Courtesy of Columbia Pictures

Charles Starrett plays two roles in this film. One is named Steve. But the other isn’t the Durango Kid. He’s Mac Collins, leader of the notorious Collins Gang.

Steve Langdon has just been transferred to Company E of the Texas Rangers. Lucky Barton (Russell Hayden) is a fellow Ranger on his honeymoon. His wedding wagon gets ambushed by the Collins gang and his new wife is killed.

They lock Good Charley up and Bad Charley hears about it. “They got it figured that you live a double life, chasing bandits and being one.”

I repeat, this is not a Durango Kid film. It’s 1941.

Bad Charley breaks Good Charley out so he can kill him and collect the reward. They shoot the scenes between them with angle/reverse angle and the occasional split screen trick (once, I think.)

Good Charley escapes but a posse catches him and are about to lynch him when Lucky saves him, but only after thinking about it. Remember, he thinks Good Charley killed his wife.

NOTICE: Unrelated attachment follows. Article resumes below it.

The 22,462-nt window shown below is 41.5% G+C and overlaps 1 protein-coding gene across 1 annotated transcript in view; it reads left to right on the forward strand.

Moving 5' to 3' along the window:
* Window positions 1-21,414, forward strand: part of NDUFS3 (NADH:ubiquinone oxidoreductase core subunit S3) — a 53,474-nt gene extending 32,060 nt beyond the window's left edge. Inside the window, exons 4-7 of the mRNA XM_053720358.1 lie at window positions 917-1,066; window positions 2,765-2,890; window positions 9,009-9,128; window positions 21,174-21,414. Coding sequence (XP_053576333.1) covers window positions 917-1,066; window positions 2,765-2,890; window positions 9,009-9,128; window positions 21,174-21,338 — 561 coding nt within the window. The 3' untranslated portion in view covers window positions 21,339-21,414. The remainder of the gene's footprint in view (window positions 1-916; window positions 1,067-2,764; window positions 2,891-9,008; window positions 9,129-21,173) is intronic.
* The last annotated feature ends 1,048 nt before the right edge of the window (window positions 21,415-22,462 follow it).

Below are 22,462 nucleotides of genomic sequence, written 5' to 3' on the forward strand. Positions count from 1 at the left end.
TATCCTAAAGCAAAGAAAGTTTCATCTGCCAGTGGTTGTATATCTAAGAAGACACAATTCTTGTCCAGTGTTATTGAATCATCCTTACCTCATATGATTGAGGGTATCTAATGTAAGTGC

Cut to: some time later — Lucky delivers the convicted Steve to the State Penn to hold until hanging in one week. He only wishes he could pull the trap door when they hang Steve.

Steve says, “Some day, I don’t know where or how, but you’r going to find out I’ve been telling you the truth. And when that day comes, I wouldn’t want to be in your shoes.”

Lucky is haunted by Steve — literally — a ghost image superimposition. He sets out to clear Steve’s name. He forges papers to spring Steve from the Penn with only hours to go before his hanging.

Courtesy of Columbia Pictures

Together, they flush out Mac who thinks his doppelganger just hung. “I wonder if I should send myself flowers! Ha ha!”

Finale is, of course, the big fight between the two Charleys (or between two of Charley’s stuntmen.)

Of note, in the film I’ve seen the first and only blood in these pictures. Lucky gets “winged” and there is definitely blood on his shirt.

Interestingly, Bad Charley isn’t all bad. He’s got a teenage daughter and seems like a really loving father.